May 14, 2020
As more employees work from home due to the COVID-19 pandemic -- many for the first time ever -- it has become clear that data security precautions are falling by the wayside. The new environment, schedule freedoms and distractions are causing many to slip up and put sensitive company data at risk. Let’s look at some of these common security mistakes and how IT security teams can best address this challenge head-on.
Use of insecure networks
Unless employees are fairly tech savvy, they may be completely unaware that their home networks are vastly less secure compared to what they’re used to in the corporate office. WiFi is the biggest offender in these situations. That said, all employees should have long been trained on the dangers of public/open WiFi connections. It should also have been taught that the same dangers found in public WiFi also commonly exist at home. That’s why the use of a VPN or other secure communications tunnel is required when working over the internet. That said, many employees have clearly forgotten this advice and are working with sensitive data and apps on insecure networks.
Moving data/documents to non-corporate devices
Don’t just assume that your employees are using their office laptop as their sole work device. In fact, many employees are moving documents from their work computer to the home computer or smart devices for a variety of reasons. Although these personal devices may have some form of anti-virus software installed, the security tools and mechanisms put in place are undoubtedly far less secure than what you’d find on a business PC. After all, security is the primary reason employees are allowed to bring their work laptops home in the first place. If that’s not being applied across personal laptops and devices, it’s certainly a cause for concern.
Sharing of access credentials over non-secure tools
Because business teams have become physically dispersed more than ever before, the separation of process/procedure duties begins to rear its ugly head. Often, you have one employee that must wait on another to get access to information or documents. Thus, it’s becoming commonplace to have one employee share access credentials with teammates to reduce these types of process bottlenecks. While this is an issue, the more concerning part is the fact they employees are sharing those credentials over insecure and often unapproved collaboration tools. Shadow IT is becoming rampant as employees are bypassing the IT department to find the collaboration tools that work best for their departments and teams now that they’re in a WFH scenario. Thus, credentials are being shared -- and potentially stolen -- across an untold number of internet-based collaboration apps and services.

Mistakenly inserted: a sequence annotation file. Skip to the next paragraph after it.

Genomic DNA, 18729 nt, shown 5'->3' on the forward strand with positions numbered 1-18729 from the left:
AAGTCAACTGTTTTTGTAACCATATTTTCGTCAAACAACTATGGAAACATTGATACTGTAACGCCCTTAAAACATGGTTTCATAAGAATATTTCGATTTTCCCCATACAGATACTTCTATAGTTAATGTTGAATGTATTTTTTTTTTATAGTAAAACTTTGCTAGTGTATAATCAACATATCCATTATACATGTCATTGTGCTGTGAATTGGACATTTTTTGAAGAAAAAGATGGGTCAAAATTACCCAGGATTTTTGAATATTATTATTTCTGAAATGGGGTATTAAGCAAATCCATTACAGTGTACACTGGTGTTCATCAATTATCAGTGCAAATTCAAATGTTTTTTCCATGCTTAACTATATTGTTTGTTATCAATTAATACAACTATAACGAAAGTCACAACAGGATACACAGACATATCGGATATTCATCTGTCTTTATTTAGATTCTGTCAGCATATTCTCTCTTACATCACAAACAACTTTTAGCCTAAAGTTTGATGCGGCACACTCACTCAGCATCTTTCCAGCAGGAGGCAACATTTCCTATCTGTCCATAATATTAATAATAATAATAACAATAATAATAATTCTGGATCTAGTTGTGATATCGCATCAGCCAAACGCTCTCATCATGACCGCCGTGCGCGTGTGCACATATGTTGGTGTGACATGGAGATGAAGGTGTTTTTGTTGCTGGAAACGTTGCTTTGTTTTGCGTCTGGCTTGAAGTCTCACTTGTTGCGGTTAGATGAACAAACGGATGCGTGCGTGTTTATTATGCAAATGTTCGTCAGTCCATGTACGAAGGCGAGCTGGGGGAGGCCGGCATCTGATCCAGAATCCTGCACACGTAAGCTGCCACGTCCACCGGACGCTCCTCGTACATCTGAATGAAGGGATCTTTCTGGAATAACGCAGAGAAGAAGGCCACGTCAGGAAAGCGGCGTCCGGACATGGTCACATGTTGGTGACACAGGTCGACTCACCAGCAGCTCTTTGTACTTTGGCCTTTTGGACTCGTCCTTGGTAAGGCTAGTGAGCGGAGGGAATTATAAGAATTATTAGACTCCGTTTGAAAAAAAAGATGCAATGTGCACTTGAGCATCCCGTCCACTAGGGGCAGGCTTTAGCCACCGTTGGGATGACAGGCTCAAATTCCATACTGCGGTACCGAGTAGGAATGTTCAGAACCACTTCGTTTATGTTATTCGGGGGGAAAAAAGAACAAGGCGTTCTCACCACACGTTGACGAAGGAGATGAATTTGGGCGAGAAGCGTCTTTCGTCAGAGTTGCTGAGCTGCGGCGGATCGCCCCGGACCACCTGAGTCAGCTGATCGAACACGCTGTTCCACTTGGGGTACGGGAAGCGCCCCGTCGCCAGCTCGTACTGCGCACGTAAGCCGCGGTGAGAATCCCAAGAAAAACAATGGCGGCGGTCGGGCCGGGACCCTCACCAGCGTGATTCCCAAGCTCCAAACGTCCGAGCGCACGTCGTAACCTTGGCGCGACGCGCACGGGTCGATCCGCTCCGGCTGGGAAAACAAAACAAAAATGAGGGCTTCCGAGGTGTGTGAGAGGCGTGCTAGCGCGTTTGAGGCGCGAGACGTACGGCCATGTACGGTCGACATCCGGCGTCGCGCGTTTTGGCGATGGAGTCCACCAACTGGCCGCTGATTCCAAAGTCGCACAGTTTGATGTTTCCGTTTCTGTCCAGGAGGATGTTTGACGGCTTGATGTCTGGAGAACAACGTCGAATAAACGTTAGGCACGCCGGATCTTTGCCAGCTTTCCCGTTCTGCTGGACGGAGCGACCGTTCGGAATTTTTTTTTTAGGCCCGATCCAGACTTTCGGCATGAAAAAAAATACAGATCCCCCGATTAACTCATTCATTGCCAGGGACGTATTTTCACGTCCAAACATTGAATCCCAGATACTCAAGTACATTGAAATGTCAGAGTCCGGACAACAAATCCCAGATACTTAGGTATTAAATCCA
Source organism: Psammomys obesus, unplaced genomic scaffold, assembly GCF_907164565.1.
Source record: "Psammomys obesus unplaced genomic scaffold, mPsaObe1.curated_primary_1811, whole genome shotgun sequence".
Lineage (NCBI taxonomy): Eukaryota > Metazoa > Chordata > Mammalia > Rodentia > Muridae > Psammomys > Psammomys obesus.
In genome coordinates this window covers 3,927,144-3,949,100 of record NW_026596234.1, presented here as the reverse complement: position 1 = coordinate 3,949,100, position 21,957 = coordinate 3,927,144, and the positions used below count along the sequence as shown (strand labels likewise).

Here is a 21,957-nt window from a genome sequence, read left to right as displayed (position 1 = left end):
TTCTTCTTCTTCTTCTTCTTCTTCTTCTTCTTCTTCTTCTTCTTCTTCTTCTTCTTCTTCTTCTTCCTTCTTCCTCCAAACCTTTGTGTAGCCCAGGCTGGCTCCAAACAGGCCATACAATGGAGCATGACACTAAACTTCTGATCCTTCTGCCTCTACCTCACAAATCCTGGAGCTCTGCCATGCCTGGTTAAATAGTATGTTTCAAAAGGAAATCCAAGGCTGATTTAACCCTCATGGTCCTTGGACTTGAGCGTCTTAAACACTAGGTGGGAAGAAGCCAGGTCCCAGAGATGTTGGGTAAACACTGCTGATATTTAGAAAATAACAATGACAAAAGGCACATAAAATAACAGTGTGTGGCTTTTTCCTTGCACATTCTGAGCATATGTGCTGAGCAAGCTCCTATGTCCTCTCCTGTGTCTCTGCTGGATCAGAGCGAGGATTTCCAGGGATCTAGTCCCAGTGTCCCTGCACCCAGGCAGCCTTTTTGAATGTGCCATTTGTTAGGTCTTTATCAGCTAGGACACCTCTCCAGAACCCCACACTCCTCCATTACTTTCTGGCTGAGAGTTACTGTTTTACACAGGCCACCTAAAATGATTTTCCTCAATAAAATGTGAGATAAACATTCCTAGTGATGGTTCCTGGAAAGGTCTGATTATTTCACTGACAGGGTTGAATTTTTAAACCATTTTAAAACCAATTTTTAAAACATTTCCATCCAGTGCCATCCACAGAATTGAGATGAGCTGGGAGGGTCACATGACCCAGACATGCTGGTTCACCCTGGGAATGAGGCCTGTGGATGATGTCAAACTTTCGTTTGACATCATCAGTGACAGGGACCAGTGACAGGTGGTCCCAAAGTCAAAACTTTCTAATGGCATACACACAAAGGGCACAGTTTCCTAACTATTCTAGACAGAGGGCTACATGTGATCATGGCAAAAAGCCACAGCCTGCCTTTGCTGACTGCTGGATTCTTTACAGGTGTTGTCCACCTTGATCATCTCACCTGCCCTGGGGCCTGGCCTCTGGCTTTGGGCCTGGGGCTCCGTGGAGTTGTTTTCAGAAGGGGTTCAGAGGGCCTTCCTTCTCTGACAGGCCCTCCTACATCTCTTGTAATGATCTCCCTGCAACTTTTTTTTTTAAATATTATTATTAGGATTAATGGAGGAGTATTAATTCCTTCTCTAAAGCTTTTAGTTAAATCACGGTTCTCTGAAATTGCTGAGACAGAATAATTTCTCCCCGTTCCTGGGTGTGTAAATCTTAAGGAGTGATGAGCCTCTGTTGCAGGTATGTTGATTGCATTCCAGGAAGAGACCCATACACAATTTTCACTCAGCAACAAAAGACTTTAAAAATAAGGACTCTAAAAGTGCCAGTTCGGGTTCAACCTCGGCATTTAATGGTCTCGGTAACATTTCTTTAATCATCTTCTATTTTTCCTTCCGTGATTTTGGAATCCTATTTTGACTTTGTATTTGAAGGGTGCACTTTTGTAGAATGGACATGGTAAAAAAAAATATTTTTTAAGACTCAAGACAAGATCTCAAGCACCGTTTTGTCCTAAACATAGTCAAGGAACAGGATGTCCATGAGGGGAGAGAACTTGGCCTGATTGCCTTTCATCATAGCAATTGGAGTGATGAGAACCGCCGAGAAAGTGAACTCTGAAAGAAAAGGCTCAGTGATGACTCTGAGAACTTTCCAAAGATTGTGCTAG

Sharing too much on social media
One of the more troubling security aspects of this new WFH lifestyle we all now find ourselves in is the fact that personal social media usage is being intertwined into the workplace like never before. What many IT security professionals are discovering is that employees are knowingly or unknowingly leaking sensitive business information onto social media through posts about working while stay-at-home regulations are in place. These social media leaks could be found in comments about what the employee/business is working on, photos of workspaces accidently showing sensitive information displayed on computer monitors or other similar instances where the “human factor” is causing data leaks.
Two primary ways to prevent data loss in WFH environments
There are two different approaches IT security teams can take when it comes to extinguishing data leaks due to new work from home lifestyles. The first approach is to implement edge security tools that stretch all the way out to the remote user to provided added security control and visibility. These technologies include the deployment of secure teleworker gateways, virtual desktop infrastructure (VDI) and advanced data loss prevention (DLP) tools processes.
While technology can certainly assist with data loss in remote workforce environments, a cheaper and more cost-effective method might simply be to train or re-train staff on the appropriate ways to handle sensitive business information. This training could be tailored specifically for work from home situations that the remote employee is likely to encounter as they wait to return to the office. After all, in most cases, employees are causing security breaches without even realizing it. Thus, a little training can go a long way in preventing this type of sensitive data and intellectual property loss.
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